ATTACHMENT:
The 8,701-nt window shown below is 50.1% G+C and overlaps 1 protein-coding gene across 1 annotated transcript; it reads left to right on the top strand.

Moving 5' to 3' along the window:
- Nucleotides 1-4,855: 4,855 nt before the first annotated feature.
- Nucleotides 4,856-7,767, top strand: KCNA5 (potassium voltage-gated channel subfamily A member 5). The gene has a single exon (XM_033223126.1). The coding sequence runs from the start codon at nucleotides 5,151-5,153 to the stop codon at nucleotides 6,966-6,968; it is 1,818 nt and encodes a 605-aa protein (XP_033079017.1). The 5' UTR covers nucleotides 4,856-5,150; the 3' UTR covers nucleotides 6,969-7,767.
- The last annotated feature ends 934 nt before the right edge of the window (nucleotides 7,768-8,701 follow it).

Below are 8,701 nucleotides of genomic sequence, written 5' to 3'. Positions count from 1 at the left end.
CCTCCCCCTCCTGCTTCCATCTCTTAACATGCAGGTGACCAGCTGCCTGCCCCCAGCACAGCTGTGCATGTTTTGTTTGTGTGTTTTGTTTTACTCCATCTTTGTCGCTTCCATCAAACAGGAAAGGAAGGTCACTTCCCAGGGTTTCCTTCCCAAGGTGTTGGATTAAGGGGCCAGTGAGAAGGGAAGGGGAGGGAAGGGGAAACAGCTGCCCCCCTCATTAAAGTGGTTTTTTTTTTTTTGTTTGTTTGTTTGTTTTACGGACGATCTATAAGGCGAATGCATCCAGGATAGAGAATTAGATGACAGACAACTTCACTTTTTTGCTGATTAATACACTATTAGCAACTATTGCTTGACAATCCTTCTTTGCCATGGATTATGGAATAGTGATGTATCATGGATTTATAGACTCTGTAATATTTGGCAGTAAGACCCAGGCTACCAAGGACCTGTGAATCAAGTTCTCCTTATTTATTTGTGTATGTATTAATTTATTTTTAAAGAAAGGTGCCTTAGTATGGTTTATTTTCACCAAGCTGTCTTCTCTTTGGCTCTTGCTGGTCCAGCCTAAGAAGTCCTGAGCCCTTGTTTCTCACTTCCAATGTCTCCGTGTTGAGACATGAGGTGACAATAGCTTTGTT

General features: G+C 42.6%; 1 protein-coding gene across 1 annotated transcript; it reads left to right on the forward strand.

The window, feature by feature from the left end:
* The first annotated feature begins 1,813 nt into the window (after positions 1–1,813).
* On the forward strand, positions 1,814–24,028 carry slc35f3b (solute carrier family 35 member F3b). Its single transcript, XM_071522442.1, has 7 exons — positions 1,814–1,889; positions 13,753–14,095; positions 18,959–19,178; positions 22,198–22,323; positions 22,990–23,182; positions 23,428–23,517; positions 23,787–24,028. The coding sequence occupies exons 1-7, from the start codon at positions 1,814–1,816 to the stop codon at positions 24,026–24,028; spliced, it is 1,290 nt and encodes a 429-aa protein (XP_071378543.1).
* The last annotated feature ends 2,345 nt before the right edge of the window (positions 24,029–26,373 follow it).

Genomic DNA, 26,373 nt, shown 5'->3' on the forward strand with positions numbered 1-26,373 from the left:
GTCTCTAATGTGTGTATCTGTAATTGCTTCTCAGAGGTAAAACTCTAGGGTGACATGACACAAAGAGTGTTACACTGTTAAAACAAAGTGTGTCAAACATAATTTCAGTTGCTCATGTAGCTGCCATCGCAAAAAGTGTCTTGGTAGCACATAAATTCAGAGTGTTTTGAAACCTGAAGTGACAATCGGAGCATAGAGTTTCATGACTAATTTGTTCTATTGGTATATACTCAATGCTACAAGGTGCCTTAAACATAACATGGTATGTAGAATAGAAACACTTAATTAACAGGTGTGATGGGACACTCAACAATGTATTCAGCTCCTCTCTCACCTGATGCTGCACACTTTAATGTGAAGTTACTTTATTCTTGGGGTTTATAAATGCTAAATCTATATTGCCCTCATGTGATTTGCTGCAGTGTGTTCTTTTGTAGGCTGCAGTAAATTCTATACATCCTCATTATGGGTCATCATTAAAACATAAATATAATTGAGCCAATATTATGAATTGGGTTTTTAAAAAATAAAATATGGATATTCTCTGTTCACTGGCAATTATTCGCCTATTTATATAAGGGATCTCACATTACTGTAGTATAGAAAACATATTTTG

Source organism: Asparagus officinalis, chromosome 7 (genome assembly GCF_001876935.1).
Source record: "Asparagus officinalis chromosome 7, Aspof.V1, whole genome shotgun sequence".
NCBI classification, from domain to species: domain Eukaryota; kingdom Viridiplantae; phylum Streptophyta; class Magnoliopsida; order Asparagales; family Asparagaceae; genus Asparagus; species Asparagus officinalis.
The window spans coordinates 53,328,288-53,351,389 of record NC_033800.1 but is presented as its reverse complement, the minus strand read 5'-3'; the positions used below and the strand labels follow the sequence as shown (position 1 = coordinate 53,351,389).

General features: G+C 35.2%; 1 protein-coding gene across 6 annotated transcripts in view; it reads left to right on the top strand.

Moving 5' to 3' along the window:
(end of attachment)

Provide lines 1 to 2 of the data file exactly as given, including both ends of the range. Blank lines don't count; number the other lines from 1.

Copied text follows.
The 8,701-nt window shown below is 50.1% G+C and overlaps 1 protein-coding gene across 1 annotated transcript; it reads left to right on the top strand.

Moving 5' to 3' along the window: